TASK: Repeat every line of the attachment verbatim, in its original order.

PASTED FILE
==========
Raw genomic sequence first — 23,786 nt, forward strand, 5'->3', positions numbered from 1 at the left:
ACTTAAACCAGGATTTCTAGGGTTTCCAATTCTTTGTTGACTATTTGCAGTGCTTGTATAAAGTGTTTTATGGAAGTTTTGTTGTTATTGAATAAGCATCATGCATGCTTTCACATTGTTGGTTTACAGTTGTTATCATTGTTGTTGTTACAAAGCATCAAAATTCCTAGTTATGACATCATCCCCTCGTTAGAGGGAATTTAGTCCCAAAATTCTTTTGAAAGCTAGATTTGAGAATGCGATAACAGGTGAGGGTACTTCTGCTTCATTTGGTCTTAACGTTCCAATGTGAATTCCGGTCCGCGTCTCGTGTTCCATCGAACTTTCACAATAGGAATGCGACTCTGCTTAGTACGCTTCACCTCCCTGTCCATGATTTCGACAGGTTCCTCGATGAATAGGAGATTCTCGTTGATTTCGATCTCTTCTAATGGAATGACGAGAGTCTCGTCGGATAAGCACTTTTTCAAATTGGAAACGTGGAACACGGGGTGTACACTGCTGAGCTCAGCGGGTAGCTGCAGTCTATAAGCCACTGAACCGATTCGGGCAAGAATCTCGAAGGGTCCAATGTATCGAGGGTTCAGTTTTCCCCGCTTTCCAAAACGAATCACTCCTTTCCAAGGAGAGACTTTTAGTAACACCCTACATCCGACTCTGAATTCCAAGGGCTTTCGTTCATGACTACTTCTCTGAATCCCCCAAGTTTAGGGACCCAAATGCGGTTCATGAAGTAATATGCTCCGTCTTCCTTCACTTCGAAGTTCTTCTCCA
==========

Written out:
Raw genomic sequence first — 23,786 nt, forward strand, 5'->3', positions numbered from 1 at the left:
ACTTAAACCAGGATTTCTAGGGTTTCCAATTCTTTGTTGACTATTTGCAGTGCTTGTATAAAGTGTTTTATGGAAGTTTTGTTGTTATTGAATAAGCATCATGCATGCTTTCACATTGTTGGTTTACAGTTGTTATCATTGTTGTTGTTACAAAGCATCAAAATTCCTAGTTATGACATCATCCCCTCGTTAGAGGGAATTTAGTCCCAAAATTCTTTTGAAAGCTAGATTTGAGAATGCGATAACAGGTGAGGGTACTTCTGCTTCATTTGGTCTTAACGTTCCAATGTGAATTCCGGTCCGCGTCTCGTGTTCCATCGAACTTTCACAATAGGAATGCGACTCTGCTTAGTACGCTTCACCTCCCTGTCCATGATTTCGACAGGTTCCTCGATGAATAGGAGATTCTCGTTGATTTCGATCTCTTCTAATGGAATGACGAGAGTCTCGTCGGATAAGCACTTTTTCAAATTGGAAACGTGGAACACGGGGTGTACACTGCTGAGCTCAGCGGGTAGCTGCAGTCTATAAGCCACTGAACCGATTCGGGCAAGAATCTCGAAGGGTCCAATGTATCGAGGGTTCAGTTTTCCCCGCTTTCCAAAACGAATCACTCCTTTCCAAGGAGAGACTTTTAGTAACACCCTACATCCGACTCTGAATTCCAAGGGCTTTCGTTCATGACTACTTCTCTGAATCCCCCAAGTTTAGGGACCCAAATGCGGTTCATGAAGTAATATGCTCCGTCTTCCTTCACTTCGAAGTTCTTCTCCA